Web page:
Gettysburg 150th Anniversary: Author interview with Kevin J Dougherty

Tell us a little about yourself and how you became interested in the Civil War?
Having grown up in Virginia I was in the midst of many of the Eastern Theater battlefields. My Dad and I visited Fredericksburg, Manassas, Antietam, Gettysburg, and the many battlefields around Richmond. At a young age it was all very exciting to me. When I got older and went in the Army myself I appreciated the military aspects of those battles. Still later, I learned to appreciate them as a historian. The Army took me to quite a few different places and everywhere I went I became interested in the aspect of the Civil War relevant to that particular location.

What are your areas of expertise?
I’m most interested in the strategic and operational levels of the Civil War, as well as the role played by leadership. I especially try to draw lessons and threads of continuity between these past actions and the present.

Did you discover anything surprising while researching your books?
Both Gettysburg and Ships of the Civil War reinforced for me important notions of leadership. Although I’m a big fan of Robert E. Lee, he was vexed by several leadership challenges at Gettysburg. He had difficult moments with Stuart, Ewell, and Longstreet, and obviously missed his synergistic relationship with Stonewall Jackson who had been killed at Chancellorsville. In researching Civil War ships, the overwhelming advantage of the Federal Navy was unmistakable, but the Confederate leadership effort to offset it asymmetrically with such things as submarines and torpedoes interested me. Also the revolution in naval affairs wrought by steam engines and ironclads also illustrated the impact of technology on warfare.

Which parts did you particularly enjoy writing and why?
I learned much as I wrote these books. I consulted many sources, gathered a huge amount of material, and then tried to distil what I learned into something readable. At the end of the process, I had two books that I like to think are concise and informative, and the most enjoyable part of that effort is imagining someone reading them and thinking they were worth their while.

What were the challenges of writing these books?
In a way, the two books are kind of at the opposite ends of the spectrum in terms of breadth of subject. Gettysburg was a three day battle. On the other hand, the subject of ships was much broader in terms of time period. The Gettysburg book focuses on the human dimension of combat. The ships book focuses on the technological aspect of the machine of war. To switch gears as an author so quickly between two such different topics was a fun but challenging experience.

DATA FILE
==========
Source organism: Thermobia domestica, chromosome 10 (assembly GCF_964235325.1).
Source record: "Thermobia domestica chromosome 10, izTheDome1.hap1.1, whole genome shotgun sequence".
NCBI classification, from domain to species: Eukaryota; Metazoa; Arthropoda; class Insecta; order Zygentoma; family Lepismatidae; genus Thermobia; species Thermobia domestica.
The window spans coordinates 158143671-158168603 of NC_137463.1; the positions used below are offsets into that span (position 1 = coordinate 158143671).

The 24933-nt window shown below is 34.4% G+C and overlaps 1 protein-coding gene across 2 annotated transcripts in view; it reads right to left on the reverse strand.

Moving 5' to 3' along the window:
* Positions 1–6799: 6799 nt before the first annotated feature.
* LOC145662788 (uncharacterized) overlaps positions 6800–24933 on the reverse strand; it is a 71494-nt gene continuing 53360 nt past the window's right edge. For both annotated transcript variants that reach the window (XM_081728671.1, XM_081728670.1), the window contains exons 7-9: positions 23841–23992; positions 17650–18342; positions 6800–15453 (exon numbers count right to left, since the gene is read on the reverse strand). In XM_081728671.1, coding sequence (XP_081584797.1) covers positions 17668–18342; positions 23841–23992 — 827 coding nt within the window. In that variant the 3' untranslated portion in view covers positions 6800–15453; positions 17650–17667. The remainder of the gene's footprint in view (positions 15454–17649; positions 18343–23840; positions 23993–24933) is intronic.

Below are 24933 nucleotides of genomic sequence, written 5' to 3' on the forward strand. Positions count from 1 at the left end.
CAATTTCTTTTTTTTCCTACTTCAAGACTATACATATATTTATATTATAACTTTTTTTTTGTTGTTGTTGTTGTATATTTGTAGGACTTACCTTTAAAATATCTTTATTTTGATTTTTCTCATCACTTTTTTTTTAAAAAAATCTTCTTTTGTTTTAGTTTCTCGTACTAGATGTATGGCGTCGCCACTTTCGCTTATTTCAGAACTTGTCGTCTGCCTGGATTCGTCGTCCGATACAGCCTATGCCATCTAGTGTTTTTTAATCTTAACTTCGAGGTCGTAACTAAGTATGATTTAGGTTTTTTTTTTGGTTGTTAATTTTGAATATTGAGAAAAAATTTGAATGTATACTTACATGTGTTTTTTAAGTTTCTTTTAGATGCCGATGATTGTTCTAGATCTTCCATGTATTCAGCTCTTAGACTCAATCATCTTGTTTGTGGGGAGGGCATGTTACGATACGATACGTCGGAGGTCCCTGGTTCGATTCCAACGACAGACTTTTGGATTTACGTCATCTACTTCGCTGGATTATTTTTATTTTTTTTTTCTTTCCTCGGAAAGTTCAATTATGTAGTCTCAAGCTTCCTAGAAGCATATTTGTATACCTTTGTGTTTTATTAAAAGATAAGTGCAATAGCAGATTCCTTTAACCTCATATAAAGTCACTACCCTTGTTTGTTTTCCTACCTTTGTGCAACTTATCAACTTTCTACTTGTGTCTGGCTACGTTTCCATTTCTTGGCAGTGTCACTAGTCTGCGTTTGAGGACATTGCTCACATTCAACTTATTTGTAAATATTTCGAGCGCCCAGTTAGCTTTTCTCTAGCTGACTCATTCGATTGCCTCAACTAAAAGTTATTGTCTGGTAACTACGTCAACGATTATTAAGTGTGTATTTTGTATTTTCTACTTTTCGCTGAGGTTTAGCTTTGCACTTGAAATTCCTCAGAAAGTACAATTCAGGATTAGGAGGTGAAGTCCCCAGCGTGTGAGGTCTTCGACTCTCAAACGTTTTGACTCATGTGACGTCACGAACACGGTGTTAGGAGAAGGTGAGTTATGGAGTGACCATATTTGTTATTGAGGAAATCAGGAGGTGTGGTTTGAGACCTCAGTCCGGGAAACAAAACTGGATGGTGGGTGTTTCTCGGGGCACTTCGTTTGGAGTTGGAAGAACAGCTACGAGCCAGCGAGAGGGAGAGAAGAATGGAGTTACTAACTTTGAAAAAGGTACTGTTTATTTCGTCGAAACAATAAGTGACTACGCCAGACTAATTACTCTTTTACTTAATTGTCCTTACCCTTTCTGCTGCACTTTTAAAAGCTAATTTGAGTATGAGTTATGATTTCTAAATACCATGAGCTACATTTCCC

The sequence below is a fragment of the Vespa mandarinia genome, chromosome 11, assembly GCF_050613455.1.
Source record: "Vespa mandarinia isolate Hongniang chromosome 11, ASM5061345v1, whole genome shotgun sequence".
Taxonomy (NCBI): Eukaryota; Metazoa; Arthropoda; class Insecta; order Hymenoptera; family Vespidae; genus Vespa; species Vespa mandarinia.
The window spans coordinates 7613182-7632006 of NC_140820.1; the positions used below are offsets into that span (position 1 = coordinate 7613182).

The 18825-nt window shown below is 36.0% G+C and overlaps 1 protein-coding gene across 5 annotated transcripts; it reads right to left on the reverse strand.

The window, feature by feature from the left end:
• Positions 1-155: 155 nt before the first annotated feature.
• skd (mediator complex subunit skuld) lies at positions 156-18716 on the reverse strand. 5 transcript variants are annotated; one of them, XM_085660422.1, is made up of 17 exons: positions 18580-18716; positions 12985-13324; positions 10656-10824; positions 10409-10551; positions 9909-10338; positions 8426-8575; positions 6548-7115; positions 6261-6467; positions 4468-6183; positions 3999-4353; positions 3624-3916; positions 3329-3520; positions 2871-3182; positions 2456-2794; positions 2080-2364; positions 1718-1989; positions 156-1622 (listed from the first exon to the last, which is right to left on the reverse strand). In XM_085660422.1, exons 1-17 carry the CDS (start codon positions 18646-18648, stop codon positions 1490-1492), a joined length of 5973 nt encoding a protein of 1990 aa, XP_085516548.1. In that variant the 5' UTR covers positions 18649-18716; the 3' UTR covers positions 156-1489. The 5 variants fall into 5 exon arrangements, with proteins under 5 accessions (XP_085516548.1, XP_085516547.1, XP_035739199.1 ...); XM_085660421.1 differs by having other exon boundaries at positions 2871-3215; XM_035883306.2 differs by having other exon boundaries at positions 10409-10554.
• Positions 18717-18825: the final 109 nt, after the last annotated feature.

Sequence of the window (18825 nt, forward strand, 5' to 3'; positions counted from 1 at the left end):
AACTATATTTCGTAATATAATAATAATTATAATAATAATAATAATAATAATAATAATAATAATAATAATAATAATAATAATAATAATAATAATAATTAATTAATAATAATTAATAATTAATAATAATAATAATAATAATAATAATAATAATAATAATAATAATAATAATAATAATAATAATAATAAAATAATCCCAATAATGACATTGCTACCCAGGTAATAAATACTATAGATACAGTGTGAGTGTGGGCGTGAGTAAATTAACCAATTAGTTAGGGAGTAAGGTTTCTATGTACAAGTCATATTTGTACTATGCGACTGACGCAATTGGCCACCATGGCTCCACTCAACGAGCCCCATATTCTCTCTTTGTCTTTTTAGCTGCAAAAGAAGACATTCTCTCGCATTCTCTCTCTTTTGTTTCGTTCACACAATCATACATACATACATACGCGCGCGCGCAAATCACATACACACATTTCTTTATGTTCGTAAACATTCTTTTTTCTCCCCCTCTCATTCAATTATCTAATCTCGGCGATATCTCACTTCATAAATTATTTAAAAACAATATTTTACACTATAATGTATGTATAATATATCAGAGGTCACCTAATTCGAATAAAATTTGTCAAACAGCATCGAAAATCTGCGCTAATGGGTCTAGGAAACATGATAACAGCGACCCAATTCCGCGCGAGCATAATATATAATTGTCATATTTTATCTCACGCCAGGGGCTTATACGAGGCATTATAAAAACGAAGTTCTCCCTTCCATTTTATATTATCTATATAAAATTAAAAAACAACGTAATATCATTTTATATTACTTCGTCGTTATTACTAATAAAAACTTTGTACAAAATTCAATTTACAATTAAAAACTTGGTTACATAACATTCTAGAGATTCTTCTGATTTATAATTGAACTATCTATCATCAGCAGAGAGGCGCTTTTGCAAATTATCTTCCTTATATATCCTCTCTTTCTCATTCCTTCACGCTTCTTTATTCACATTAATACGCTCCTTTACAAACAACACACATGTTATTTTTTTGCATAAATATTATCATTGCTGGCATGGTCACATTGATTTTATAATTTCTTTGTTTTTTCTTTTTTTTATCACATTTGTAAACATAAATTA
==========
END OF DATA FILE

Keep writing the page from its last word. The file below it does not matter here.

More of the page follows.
What do you feel you are bringing to the subject area with your books?
There are numerous excellent books already available on both these subjects. Some are very academically detailed. Others are fairly superficial. I hope mine combine sufficient scholarship and readability to make them interesting to a general audience.

Did you have a particular readership in mind when writing your books?
I tried to reach as many types of people as possible in the Gettysburg book. I’d like to think it’s a good introduction to the battle for novices and an easy-to-read summary with the occasional new twist for the seasoned history buff. I hope Ships of the Civil War is a good browsing book. It’s organized so you can fairly leisurely flip through the pages, put in down for some time, and come back to it later without missing a beat.

Is there a particular message you would like your reader to take away from the books?
I hope it’s something about leadership. Even as great a leader as Lee had a hard time getting his lieutenants to accomplish his will at Gettysburg. This is no easy thing. As far as the ships go, technology is of little value without the leadership to use it. It took men like Du Pont, Porter, and Farragut to exploit the Federal naval advantage, as well as men like Hunley, Maury, Tattnal, and Rains to try to counter it as best the meagre Confederate resources could.

What advice would you give a reader wanting to find more out about the subject area of your books?
Hopefully the books give the reader enough background to visit the actually battlefields if they haven’t already. Gettysburg National Military Park is a fascinating venue and I tried to include enough information about it in the book to entice the reader to visit. In Ships of the Civil War, I tried to note where some of the ships are on display today such as the Civil War Naval Museum in Columbus, Georgia. Also visits to the national parks that involved the ships in action such as Vicksburg and Fort Sumter would be a great way to learn more.

Gettysburg and Ships of the Civil War are available from Barnes and Noble or their website

This entry was posted in Military History and tagged , , . Bookmark the permalink.

Leave a Reply

Fill in your details below or click an icon to log in: Logo

You are commenting using your account. Log Out /  Change )

Google photo

You are commenting using your Google account. Log Out /  Change )

Twitter picture

You are commenting using your Twitter account. Log Out /  Change )

Facebook photo

You are commenting using your Facebook account. Log Out /  Change )

Connecting to %s

This site uses Akismet to reduce spam. Learn how your comment data is processed.